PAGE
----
Dragonfly.eco is a news and reference site for ecologically oriented fiction. Because this site has expanded so much in the past few years, here is a tour guide to help you navigate your way around.
First things first, you might have noticed that Dragonfly.eco is the new domain for the old eco-fiction.com site, which originated in the summer of 2013. Don’t worry about the old sites’ links. They will redirect here for a very long time. So if you had an interview or spotlight at the old site, it will point to this site. Why the change? Dragonfly.eco is a great name, and the .eco domain is a worthy cause, which was not around when I first began the site.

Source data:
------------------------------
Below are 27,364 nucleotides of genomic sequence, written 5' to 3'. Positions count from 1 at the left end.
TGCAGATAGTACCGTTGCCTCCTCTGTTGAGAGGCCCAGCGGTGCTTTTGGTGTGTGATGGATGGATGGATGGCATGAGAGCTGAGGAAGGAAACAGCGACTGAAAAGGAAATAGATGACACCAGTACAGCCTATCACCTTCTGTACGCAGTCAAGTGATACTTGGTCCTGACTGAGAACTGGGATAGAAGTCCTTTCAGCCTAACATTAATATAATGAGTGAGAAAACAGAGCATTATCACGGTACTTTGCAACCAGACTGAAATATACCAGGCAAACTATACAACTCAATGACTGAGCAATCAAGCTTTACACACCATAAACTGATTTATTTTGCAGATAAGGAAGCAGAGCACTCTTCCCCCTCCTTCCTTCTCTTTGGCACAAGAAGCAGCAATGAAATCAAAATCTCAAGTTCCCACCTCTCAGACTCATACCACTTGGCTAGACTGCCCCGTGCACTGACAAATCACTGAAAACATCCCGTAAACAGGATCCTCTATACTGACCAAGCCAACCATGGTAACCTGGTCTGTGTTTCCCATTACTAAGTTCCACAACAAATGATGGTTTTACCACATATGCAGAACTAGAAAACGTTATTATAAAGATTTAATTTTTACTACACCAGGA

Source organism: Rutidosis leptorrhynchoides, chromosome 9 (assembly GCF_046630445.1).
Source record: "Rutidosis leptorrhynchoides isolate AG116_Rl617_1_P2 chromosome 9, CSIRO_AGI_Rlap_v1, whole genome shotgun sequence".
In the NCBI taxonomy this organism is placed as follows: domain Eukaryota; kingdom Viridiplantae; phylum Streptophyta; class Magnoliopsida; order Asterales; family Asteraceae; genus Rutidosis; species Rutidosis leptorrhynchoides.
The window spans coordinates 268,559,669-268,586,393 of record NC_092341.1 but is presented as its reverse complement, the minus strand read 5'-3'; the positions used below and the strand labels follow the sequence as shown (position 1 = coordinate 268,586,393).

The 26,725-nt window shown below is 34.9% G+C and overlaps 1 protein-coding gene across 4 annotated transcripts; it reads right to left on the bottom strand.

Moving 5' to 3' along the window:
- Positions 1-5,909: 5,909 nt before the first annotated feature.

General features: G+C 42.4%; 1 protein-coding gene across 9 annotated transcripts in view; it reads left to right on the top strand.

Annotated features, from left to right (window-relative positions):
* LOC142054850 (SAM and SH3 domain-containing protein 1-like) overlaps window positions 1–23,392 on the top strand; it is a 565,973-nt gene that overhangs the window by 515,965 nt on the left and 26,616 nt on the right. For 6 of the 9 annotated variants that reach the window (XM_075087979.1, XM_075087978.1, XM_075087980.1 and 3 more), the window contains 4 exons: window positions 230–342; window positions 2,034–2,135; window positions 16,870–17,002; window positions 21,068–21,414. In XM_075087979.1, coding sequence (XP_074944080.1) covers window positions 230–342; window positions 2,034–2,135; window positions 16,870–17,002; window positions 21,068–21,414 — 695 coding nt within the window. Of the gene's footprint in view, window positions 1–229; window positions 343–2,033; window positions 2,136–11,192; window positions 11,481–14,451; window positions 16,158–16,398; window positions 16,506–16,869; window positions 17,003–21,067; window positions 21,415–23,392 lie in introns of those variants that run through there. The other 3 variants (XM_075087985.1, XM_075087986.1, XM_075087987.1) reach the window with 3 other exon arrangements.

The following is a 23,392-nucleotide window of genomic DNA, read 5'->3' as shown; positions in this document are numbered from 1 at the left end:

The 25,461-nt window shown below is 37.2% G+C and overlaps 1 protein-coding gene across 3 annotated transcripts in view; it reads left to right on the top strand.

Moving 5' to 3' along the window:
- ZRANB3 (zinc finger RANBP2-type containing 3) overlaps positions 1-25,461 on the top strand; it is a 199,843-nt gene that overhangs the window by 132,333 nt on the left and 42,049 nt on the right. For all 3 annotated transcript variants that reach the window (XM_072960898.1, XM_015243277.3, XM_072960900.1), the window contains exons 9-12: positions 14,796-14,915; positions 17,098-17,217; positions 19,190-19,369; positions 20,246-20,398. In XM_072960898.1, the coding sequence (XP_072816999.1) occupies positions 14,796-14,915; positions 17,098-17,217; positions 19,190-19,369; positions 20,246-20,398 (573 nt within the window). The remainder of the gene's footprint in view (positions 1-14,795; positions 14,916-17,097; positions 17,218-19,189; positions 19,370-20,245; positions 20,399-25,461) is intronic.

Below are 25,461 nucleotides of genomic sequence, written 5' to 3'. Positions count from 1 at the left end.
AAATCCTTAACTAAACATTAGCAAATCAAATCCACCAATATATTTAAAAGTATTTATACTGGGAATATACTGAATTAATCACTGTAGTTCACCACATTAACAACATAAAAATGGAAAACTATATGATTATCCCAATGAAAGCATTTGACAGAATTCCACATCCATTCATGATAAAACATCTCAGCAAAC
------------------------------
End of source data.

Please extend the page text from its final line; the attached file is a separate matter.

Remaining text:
- More about us. I, Mary Woodbury, am the creator of this site and author of all content unless otherwise indicated. My husband Morgan has also worked endlessly on the more technical aspects of this site, including the book database. See the growing list of contributors to the site. I’ve also recently added an Affiliates & Features section, which highlights monthly posts from people and organizations with whom we have collaborated. If you are interested in becoming a Dragonfly affiliate, please contact me. It’s not a formal partnership, just a way to network.
- What is eco-fiction, anyway? Click here for a thorough review of the subject.